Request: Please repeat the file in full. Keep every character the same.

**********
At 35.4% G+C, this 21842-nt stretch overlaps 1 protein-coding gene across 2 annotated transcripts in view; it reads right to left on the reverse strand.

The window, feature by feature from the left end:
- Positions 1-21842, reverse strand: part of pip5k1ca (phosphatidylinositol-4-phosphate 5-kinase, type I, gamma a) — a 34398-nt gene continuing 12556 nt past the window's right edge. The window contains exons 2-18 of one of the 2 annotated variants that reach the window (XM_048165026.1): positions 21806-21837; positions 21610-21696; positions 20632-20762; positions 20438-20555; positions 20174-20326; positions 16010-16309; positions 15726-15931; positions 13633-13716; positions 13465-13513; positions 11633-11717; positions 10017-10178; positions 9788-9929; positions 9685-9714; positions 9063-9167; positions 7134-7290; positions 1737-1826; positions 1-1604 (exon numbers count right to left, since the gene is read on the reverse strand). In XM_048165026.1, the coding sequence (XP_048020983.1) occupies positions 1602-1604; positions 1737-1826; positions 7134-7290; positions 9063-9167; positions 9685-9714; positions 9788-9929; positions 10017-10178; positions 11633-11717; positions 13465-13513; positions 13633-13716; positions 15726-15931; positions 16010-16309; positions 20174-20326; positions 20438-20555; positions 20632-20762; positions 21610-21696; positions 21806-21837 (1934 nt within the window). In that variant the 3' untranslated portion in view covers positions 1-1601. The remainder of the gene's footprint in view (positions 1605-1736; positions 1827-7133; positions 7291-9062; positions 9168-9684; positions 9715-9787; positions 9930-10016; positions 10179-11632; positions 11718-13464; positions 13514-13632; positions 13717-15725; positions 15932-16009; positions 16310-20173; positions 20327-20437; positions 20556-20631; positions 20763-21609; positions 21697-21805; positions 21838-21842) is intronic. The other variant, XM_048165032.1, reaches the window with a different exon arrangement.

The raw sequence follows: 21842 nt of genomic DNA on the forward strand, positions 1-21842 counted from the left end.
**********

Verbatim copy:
At 35.4% G+C, this 21842-nt stretch overlaps 1 protein-coding gene across 2 annotated transcripts in view; it reads right to left on the reverse strand.

The window, feature by feature from the left end:
- Positions 1-21842, reverse strand: part of pip5k1ca (phosphatidylinositol-4-phosphate 5-kinase, type I, gamma a) — a 34398-nt gene continuing 12556 nt past the window's right edge. The window contains exons 2-18 of one of the 2 annotated variants that reach the window (XM_048165026.1): positions 21806-21837; positions 21610-21696; positions 20632-20762; positions 20438-20555; positions 20174-20326; positions 16010-16309; positions 15726-15931; positions 13633-13716; positions 13465-13513; positions 11633-11717; positions 10017-10178; positions 9788-9929; positions 9685-9714; positions 9063-9167; positions 7134-7290; positions 1737-1826; positions 1-1604 (exon numbers count right to left, since the gene is read on the reverse strand). In XM_048165026.1, the coding sequence (XP_048020983.1) occupies positions 1602-1604; positions 1737-1826; positions 7134-7290; positions 9063-9167; positions 9685-9714; positions 9788-9929; positions 10017-10178; positions 11633-11717; positions 13465-13513; positions 13633-13716; positions 15726-15931; positions 16010-16309; positions 20174-20326; positions 20438-20555; positions 20632-20762; positions 21610-21696; positions 21806-21837 (1934 nt within the window). In that variant the 3' untranslated portion in view covers positions 1-1601. The remainder of the gene's footprint in view (positions 1605-1736; positions 1827-7133; positions 7291-9062; positions 9168-9684; positions 9715-9787; positions 9930-10016; positions 10179-11632; positions 11718-13464; positions 13514-13632; positions 13717-15725; positions 15932-16009; positions 16310-20173; positions 20327-20437; positions 20556-20631; positions 20763-21609; positions 21697-21805; positions 21838-21842) is intronic. The other variant, XM_048165032.1, reaches the window with a different exon arrangement.

The raw sequence follows: 21842 nt of genomic DNA on the forward strand, positions 1-21842 counted from the left end.